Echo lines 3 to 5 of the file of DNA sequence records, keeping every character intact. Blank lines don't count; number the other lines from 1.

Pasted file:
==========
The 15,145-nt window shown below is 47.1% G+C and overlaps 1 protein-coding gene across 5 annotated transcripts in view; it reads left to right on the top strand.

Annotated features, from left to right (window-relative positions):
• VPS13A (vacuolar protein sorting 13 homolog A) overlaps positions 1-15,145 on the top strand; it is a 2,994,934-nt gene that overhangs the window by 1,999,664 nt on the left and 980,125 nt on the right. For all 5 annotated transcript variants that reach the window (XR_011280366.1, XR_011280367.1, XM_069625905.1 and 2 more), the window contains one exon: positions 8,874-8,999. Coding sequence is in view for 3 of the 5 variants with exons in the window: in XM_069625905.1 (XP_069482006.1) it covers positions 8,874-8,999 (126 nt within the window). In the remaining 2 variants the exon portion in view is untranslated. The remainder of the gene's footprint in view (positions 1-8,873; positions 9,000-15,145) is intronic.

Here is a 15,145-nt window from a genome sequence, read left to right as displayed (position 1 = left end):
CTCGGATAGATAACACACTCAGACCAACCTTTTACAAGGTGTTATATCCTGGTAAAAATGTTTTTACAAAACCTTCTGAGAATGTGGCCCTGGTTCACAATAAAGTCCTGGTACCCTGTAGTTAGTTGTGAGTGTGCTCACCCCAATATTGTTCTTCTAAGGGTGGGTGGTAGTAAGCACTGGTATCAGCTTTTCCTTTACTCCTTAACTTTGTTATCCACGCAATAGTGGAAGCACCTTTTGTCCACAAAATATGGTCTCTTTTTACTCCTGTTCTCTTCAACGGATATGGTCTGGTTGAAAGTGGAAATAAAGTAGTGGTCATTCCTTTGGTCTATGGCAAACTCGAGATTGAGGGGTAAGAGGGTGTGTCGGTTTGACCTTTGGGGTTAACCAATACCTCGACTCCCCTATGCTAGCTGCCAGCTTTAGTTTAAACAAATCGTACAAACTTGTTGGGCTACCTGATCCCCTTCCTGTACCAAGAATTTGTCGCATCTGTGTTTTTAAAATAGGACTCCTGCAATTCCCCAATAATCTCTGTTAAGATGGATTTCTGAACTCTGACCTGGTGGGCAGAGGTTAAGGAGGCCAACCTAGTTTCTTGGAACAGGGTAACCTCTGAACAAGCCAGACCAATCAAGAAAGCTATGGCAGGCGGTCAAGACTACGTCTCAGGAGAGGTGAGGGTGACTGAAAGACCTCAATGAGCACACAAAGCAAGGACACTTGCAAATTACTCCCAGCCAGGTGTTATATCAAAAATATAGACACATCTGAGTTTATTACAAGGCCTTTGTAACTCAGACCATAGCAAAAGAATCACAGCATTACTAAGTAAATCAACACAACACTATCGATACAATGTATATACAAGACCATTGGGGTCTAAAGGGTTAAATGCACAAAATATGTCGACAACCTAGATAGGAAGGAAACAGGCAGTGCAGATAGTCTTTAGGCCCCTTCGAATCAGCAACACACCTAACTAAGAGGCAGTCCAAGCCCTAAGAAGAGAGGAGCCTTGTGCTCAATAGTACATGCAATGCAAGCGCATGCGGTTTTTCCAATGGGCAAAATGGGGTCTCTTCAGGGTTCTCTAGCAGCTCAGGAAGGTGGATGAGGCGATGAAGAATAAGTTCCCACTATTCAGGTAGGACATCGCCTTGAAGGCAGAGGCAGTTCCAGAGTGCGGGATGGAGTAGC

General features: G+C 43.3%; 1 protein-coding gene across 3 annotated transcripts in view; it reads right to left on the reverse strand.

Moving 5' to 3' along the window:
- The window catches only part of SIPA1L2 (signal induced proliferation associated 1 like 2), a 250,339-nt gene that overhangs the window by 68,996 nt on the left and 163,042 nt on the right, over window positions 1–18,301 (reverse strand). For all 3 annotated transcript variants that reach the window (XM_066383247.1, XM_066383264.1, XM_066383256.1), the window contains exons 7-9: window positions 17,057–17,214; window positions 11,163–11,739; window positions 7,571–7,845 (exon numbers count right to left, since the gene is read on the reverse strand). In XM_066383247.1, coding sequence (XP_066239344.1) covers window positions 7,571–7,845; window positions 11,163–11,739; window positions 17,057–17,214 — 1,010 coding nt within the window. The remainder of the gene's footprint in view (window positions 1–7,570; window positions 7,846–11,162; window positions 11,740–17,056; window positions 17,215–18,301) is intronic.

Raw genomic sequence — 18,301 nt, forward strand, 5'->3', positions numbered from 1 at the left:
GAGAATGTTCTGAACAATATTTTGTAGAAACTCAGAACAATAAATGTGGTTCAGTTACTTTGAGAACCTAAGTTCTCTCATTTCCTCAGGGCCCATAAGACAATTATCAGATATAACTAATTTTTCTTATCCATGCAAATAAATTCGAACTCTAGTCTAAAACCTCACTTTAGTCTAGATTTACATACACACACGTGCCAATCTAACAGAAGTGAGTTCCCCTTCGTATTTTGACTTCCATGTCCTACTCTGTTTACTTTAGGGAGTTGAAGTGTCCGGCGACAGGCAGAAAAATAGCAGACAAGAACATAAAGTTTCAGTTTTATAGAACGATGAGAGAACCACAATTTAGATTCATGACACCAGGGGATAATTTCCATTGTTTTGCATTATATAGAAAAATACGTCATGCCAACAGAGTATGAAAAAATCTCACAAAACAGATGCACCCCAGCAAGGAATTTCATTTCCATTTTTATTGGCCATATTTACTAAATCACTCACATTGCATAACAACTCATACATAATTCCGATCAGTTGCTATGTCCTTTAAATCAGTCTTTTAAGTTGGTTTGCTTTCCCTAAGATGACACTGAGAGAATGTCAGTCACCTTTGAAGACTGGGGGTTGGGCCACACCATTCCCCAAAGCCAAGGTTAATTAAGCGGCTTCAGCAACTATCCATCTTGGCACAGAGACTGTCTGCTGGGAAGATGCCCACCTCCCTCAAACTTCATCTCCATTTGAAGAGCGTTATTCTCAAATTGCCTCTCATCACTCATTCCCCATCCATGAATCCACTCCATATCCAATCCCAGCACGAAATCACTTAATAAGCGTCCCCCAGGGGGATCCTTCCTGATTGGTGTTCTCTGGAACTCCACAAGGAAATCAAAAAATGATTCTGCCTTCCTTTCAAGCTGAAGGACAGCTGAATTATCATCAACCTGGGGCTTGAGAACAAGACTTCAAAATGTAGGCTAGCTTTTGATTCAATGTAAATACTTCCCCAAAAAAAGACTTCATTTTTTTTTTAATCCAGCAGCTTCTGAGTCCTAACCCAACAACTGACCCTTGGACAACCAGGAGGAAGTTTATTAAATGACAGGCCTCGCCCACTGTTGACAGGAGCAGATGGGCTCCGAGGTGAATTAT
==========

• VPS13A (vacuolar protein sorting 13 homolog A) overlaps positions 1-15,145 on the top strand; it is a 2,994,934-nt gene that overhangs the window by 1,999,664 nt on the left and 980,125 nt on the right. For all 5 annotated transcript variants that reach the window (XR_011280366.1, XR_011280367.1, XM_069625905.1 and 2 more), the window contains one exon: positions 8,874-8,999. Coding sequence is in view for 3 of the 5 variants with exons in the window: in XM_069625905.1 (XP_069482006.1) it covers positions 8,874-8,999 (126 nt within the window). In the remaining 2 variants the exon portion in view is untranslated. The remainder of the gene's footprint in view (positions 1-8,873; positions 9,000-15,145) is intronic.

Here is a 15,145-nt window from a genome sequence, read left to right as displayed (position 1 = left end):
CTCGGATAGATAACACACTCAGACCAACCTTTTACAAGGTGTTATATCCTGGTAAAAATGTTTTTACAAAACCTTCTGAGAATGTGGCCCTGGTTCACAATAAAGTCCTGGTACCCTGTAGTTAGTTGTGAGTGTGCTCACCCCAATATTGTTCTTCTAAGGGTGGGTGGTAGTAAGCACTGGTATCAGCTTTTCCTTTACTCCTTAACTTTGTTATCCACGCAATAGTGGAAGCACCTTTTGTCCACAAAATATGGTCTCTTTTTACTCCTGTTCTCTTCAACGGATATGGTCTGGTTGAAAGTGGAAATAAAGTAGTGGTCATTCCTTTGGTCTATGGCAAACTCGAGATTGAGGGGTAAGAGGGTGTGTCGGTTTGACCTTTGGGGTTAACCAATACCTCGACTCCCCTATGCTAGCTGCCAGCTTTAGTTTAAACAAATCGTACAAACTTGTTGGGCTACCTGATCCCCTTCCTGTACCAAGAATTTGTCGCATCTGTGTTTTTAAAATAGGACTCCTGCAATTCCCCAATAATCTCTGTTAAGATGGATTTCTGAACTCTGACCTGGTGGGCAGAGGTTAAGGAGGCCAACCTAGTTTCTTGGAACAGGGTAACCTCTGAACAAGCCAGACCAATCAAGAAAGCTATGGCAGGCGGTCAAGACTACGTCTCAGGAGAGGTGAGGGTGACTGAAAGACCTCAATGAGCACACAAAGCAAGGACACTTGCAAATTACTCCCAGCCAGGTGTTATATCAAAAATATAGACACATCTGAGTTTATTACAAGGCCTTTGTAACTCAGACCATAGCAAAAGAATCACAGCATTACTAAGTAAATCAACACAACACTATCGATACAATGTATATACAAGACCATTGGGGTCTAAAGGGTTAAATGCACAAAATATGTCGACAACCTAGATAGGAAGGAAACAGGCAGTGCAGATAGTCTTTAGGCCCCTTCGAATCAGCAACACACCTAACTAAGAGGCAGTCCAAGCCCTAAGAAGAGAGGAGCCTTGTGCTCAATAGTACATGCAATGCAAGCGCATGCGGTTTTTCCAATGGGCAAAATGGGGTCTCTTCAGGGTTCTCTAGCAGCTCAGGAAGGTGGATGAGGCGATGAAGAATAAGTTCCCACTATTCAGGTAGGACATCGCCTTGAAGGCAGAGGCAGTTCCAGAGTGCGGGATGGAGTAGC